What will the fund do?
It will fund the technology perpetually. Hardware, software and other things related to our technology are a piece of it. This is an example of how much I believe in the ASP notion where our customers pay for this on an on-going basis just like they pay for electricity to keep the lights on.

What are you trying to accomplish?
I want technology tools that absolutely support the business, to be easy to acquire, operate, and support for our franchisees. I don’t want them to have large capital expenditures every three to five years for new technology, but rather invest as you go and we will manage any new big investments through the fund.

Tim, let’s switch gears again.
OK. Go.

The issue of high-speed Internet access for the guest rooms has been under much scrutiny. Where is Hilton with this situation?
As you know, Hilton has a relationship with LodgeNet where we created a joint venture company called InnMedia.

What was the goal of InnMedia?
The idea was to build a total experience for the guest in the room.

What will this experience be?
It will be a culmination of data access and the TV experience. It will be a blending of all the media on the television.

Just the television?
No. You have to be sensitive to all the devices that people bring with them. In some cases it will be computers, in some cases it will be PDAs and in some cases it will be wireless devices. As an industry, we absolutely have to address this issue.

How is this joint venture going?
We think very well.

When can we expect to see some products?
InnMedia will launch at this year’s HITEC. You will see deployed products by the first part of 2002. LodgeNet is doing on-demand music and on-demand movies, but you are going to see archived television and time-delayed TV shows. If you want to see a baseball game from the beginning that started hours before you arrived at a hotel, you will be able to do this.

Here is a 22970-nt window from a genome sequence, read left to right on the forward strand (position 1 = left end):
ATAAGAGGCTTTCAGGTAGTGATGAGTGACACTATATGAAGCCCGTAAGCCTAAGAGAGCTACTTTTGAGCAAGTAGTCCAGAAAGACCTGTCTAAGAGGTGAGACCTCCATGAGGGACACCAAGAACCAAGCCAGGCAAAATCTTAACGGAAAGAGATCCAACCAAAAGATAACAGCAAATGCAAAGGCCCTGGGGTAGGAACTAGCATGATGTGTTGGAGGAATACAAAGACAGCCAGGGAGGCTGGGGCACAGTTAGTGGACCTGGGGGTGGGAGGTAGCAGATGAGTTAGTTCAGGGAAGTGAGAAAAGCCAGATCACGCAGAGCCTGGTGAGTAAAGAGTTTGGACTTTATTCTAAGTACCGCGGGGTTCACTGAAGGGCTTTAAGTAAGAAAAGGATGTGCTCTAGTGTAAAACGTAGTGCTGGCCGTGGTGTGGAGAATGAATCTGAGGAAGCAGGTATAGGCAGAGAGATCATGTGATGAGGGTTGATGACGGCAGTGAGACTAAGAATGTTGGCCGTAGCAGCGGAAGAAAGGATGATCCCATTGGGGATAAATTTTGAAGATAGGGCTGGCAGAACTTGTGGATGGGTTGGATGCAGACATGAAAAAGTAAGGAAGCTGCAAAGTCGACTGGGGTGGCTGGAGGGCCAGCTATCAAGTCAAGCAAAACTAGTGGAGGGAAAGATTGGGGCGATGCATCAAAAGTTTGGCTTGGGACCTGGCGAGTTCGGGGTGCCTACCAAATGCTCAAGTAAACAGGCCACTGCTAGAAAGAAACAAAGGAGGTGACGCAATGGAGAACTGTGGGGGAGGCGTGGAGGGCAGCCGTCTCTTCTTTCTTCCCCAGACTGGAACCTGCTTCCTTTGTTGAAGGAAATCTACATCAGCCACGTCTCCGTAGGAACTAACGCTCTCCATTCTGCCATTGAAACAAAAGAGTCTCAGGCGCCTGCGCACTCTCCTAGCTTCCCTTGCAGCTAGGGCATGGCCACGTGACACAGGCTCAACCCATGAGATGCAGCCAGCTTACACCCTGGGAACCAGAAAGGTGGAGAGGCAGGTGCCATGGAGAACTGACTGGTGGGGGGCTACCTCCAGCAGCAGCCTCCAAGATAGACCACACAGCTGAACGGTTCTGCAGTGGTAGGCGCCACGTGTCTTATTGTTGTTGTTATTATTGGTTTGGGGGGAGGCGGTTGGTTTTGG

Where do you see the revenue stream coming from?
There will be multiple revenue streams. Advertising will be a piece of it, but there will also be additional features and functions available that we think people will be willing to pay for, like archived television.

This is very similar to the current purchasing of movies in the room.
We believe so.

How does this come into play regarding high-speed Internet access (HSIA) in the room?
In order to promote this kind of activity on the television in the room, it requires high-speed access.

What if people bring their own devices like laptops into the room?
We all know the masses will not pay $9.99 for HSIA, this has already been proven.

I agree.
We are in discussions with our franchisees about how to approach this since it is not inexpensive. I wouldn’t be surprised to see this become more of a guest amenity than it is today.

Do you really think it will be common to be free?
More and more providers need Internet access. LodgeNet needs it. The PBX needs it. POS vendors need it. If we all get together and pool our needs, it might become free or at least a lot less expensive for the hotel guest.

Do you think there will ever be anything as embarrassing to our industry as what happened with these in-room Internet providers? The way these deals were done just to get market share was borderline crazy.
I’m not sure I would call it embarrassing.

Why not?
There was cheap money available in the public market allowing many vendors to launch products without a sustainable business model. Remember, there were a lot of come and go stories across many industries, not just the hotel industry. When the money dried up, vendors like these in our industry started to fail.

What should we have all learned from this?
We need to take what these vendors learned and understand where the economics have to be to make this technology offering viable. Additionally, we learned a lot about usability of the products, customer needs for access and security requirements.